A ‘health warning’, the sort of thing that appears just before a broadcast by a political party on British television, appears on the programme’s front cover, forewarning members of the audience that the show “contains strong sexual references and scenes of a distressing nature”. Well, it does: despite the heads-up, there were audible gasps from the audience when proceedings were at their most heinous.

Camilla Greenwell: MEIWES-BRANDES
Camilla Greenwell: MEIWES-BRANDES

As it stands, the show ends too abruptly, and watching Meiwes and Brandes typing away at laptops is not exactly riveting viewing. It would have been interesting to explore the aftermath of that horrid night and the resulting court cases. I note, for example, that Meiwes now regrets his actions and claims to be a vegetarian. Nonetheless, the musical numbers (thankfully, given the plot and subject matter, none of them involving exuberant dance routines) are well-composed and very easy to listen to. Filled with rhyming couplets, one or two of them are relatively upbeat, providing an intriguing juxtaposition between the tempo and the lyrical content. Lyrics such as “I wanna be consumed by you”, for instance, take on a double meaning. But the music then extends into the spoken dialogue for too long, taking on a lullaby-like sound, muting the severity of what is going on whilst threatening to send me into the Land of Nod. It’s telling that one of the most impactful moments involved no music at all.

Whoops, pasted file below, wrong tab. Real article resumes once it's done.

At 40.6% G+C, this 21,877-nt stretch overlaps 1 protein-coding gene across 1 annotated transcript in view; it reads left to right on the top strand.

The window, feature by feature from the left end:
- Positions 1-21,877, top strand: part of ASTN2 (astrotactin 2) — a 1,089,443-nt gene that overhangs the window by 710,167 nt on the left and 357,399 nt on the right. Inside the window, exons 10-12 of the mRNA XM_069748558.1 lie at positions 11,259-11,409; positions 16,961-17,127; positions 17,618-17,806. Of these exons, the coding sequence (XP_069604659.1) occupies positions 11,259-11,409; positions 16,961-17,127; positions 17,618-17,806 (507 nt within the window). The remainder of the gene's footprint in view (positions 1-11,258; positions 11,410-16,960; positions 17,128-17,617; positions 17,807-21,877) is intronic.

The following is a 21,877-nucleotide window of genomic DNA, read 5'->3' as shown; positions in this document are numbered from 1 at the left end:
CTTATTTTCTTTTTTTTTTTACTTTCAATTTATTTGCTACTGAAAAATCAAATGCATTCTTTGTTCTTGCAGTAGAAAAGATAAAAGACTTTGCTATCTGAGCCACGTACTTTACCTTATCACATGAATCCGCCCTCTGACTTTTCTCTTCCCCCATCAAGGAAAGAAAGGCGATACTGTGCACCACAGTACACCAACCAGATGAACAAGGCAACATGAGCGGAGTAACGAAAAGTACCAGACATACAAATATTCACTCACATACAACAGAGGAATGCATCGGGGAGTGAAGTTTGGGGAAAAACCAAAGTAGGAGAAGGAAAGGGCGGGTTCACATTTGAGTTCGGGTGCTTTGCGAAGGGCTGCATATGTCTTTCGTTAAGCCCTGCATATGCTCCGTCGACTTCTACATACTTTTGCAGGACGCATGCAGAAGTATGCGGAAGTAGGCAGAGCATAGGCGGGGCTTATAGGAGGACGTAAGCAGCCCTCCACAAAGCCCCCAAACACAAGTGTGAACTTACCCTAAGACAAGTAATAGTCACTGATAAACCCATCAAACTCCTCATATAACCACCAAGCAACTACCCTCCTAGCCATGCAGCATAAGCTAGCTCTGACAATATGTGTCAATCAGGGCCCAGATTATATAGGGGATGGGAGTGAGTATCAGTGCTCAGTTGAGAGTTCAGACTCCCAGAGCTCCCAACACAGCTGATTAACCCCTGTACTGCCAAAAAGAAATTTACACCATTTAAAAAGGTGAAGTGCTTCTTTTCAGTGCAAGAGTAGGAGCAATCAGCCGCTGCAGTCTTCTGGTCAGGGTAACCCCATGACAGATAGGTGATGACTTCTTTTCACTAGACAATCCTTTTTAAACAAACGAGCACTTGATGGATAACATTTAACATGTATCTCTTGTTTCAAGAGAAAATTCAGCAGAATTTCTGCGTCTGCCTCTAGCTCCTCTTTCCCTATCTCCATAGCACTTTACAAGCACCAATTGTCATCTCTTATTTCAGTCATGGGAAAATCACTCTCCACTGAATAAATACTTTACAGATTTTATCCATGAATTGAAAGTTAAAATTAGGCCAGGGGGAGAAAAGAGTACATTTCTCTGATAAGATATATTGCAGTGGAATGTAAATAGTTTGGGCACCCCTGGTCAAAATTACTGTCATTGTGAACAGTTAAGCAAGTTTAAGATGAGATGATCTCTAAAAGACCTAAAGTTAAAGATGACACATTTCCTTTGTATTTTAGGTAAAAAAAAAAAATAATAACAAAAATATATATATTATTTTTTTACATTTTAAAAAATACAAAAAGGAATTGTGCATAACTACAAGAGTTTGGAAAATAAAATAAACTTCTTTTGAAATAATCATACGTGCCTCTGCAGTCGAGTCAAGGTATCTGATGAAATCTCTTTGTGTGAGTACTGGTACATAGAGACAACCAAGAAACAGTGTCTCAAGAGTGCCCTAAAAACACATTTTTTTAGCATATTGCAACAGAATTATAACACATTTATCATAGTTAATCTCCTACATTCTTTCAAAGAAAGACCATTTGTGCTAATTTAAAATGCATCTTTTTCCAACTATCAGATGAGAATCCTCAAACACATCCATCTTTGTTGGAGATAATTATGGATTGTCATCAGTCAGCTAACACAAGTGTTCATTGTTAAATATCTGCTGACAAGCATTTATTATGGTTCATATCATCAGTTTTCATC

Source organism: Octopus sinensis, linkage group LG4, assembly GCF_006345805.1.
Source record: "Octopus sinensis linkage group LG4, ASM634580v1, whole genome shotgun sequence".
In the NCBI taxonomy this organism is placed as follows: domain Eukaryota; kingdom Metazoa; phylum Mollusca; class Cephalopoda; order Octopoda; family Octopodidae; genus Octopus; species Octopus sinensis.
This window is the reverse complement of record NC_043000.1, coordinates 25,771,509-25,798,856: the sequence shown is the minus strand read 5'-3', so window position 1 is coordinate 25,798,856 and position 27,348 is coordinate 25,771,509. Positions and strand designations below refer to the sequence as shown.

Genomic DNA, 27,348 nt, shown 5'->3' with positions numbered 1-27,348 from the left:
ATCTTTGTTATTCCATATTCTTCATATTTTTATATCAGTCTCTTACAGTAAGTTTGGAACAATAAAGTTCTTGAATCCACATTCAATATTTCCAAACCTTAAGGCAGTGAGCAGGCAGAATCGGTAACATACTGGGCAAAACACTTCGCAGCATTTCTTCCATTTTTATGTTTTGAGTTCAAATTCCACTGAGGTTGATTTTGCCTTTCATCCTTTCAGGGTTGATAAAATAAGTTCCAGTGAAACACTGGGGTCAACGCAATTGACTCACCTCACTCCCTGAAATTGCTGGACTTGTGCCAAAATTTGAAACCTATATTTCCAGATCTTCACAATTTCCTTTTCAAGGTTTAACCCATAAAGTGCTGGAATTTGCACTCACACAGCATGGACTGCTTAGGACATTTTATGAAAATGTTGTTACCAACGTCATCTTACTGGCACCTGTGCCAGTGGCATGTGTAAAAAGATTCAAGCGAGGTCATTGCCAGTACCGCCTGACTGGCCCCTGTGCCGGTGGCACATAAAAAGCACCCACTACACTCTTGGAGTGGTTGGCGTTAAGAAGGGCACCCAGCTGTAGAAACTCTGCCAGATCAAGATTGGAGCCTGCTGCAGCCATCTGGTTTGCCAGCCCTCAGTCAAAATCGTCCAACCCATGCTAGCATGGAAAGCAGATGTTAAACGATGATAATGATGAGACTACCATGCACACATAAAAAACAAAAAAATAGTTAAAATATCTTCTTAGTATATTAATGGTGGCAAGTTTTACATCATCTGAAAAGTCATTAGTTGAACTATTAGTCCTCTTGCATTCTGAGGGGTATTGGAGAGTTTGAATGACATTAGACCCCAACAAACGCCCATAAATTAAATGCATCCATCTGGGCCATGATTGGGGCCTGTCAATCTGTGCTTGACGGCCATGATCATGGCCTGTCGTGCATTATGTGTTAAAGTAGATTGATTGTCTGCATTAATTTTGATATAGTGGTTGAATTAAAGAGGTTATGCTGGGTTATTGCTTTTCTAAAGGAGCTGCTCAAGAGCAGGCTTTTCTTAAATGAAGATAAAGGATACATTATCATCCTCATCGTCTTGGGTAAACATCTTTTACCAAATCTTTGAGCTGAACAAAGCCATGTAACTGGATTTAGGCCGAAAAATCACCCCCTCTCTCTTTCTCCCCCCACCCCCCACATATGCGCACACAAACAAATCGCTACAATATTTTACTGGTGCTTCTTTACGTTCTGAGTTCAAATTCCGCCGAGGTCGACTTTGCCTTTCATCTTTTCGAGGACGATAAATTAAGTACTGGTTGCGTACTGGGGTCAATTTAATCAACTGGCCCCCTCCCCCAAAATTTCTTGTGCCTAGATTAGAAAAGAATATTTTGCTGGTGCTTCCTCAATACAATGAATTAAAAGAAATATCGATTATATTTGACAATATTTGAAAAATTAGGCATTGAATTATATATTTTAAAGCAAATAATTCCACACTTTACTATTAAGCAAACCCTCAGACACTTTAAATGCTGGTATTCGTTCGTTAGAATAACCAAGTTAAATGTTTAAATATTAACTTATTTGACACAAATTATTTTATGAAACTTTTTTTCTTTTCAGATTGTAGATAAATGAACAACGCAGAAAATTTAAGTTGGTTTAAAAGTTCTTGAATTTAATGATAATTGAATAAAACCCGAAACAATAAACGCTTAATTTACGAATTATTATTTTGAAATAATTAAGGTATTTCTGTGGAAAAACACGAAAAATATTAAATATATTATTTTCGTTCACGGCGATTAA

I liked the steady pace of the play – despite the brief running time, it is not one of those shows that crams in too much into one act and leaves the audience bamboozled. It’s not the sort of topic that sounds at face value like a good idea for a musical, but this production succeeds in attempting to present some sort of commonality between Meiwes, Brandes and the wider human race, who, generally speaking, reach out for companionship, friendship and love. A surprisingly compelling show.

By Chris Omaweng

* Being a work in progress, a star rating is not given in this review. 

This new and daring piece of musical theatre chronicles the true story of Armin Meiwes and Bernd Brandes, two notorious German cannibals. While the story of their gruesome rendezvous received international attention, behind the media furore is a deeper story about love, pain, queer relationships, and mental health.

Armin Meiwes Harriet Taylor
Bernd Brandes Scott Howland
Additional Musicians Aurora Richardson, Laura Dorn

Co-writer, co-director, performer Harriet Taylor
Co-writer, co-director, performer Aurora Richardson
Co-writer, co-director, performer Scott Howland
Co-writer, co-director, performer Laura Dorn

Friday 27th April – 8pm
Saturday 28th April – 8pm